I have to admit that even writing these words makes me uncomfortable. I am a pacifist at heart and feel a strong urge to ignore the realities of what happens outside of our bordersin the name of keeping us safe.

I can only imagine the heavy burden placed on a President and his top military officials when forced to make a decision like this. Some striking excerpts from the book that help me better understand the complexities of what these officials deal with:

The president is not a robotic killing machine. The choices he faces are brutally difficult, and he has struggled with them—sometimes turning them over in his mind again and again. The people around him have also battled and disagreed. They’ve invoked the safety of America on the one hand and the righteousness of what America stands for on the other.

If there is a person in the camp who is a clear threat to the United States we should go after him. But carpet bombing a country is a really bad precedent.

…both men were grappling with the same reality: their advice could ensure death for strangers who lived thousands of miles away—or spare them.

I really struggle with this. I realize that there are people whose sole aim in life is to harm the United States for a wide variety of reasons. From the comfort of my home I cannot fully condemn the activities of leaders who have willingly taken on the responsibility and are doing their best to grapple with the difficult choices to keep us safe.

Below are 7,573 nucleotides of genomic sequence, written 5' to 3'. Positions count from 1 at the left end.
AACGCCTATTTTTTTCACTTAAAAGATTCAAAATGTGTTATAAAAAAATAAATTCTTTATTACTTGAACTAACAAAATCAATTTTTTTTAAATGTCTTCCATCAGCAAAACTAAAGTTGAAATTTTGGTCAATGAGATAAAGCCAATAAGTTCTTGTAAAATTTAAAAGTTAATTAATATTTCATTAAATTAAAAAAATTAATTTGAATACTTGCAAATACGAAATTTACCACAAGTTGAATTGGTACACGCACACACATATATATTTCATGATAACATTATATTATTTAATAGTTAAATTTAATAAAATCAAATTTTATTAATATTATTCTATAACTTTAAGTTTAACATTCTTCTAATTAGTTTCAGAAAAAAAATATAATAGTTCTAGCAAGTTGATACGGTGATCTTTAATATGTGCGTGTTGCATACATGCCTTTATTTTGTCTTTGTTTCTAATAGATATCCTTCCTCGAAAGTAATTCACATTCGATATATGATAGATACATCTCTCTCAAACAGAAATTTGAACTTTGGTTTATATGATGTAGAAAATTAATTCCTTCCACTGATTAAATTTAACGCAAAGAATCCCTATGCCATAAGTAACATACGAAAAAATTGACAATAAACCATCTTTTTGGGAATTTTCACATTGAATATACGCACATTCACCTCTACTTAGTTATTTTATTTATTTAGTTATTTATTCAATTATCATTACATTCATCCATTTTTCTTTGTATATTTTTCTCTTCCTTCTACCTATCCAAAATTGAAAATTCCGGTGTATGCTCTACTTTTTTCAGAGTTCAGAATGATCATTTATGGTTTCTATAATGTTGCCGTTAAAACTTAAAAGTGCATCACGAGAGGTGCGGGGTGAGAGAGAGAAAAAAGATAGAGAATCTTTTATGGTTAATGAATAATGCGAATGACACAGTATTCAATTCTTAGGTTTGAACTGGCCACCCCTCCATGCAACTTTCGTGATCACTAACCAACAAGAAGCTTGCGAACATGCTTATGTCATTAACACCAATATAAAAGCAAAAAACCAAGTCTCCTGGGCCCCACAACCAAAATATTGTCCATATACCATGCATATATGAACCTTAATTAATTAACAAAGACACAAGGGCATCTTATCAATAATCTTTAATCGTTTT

I also know that when George W. Bush was President, I was probably much less willing to explore this issue and more willing to cast stones.

But I have to wonder if there is a better way to keep us safe. Of course, I believe that promoting economic and democratic stability around the globe is one of the best ways to lessen vicious animosity towards the United States. But I also wonder if there aren’t more opportunities to use the legal system to bring people to justice.

I understand that this is extremely complex and that a protracted court case could actually exacerbate the risk.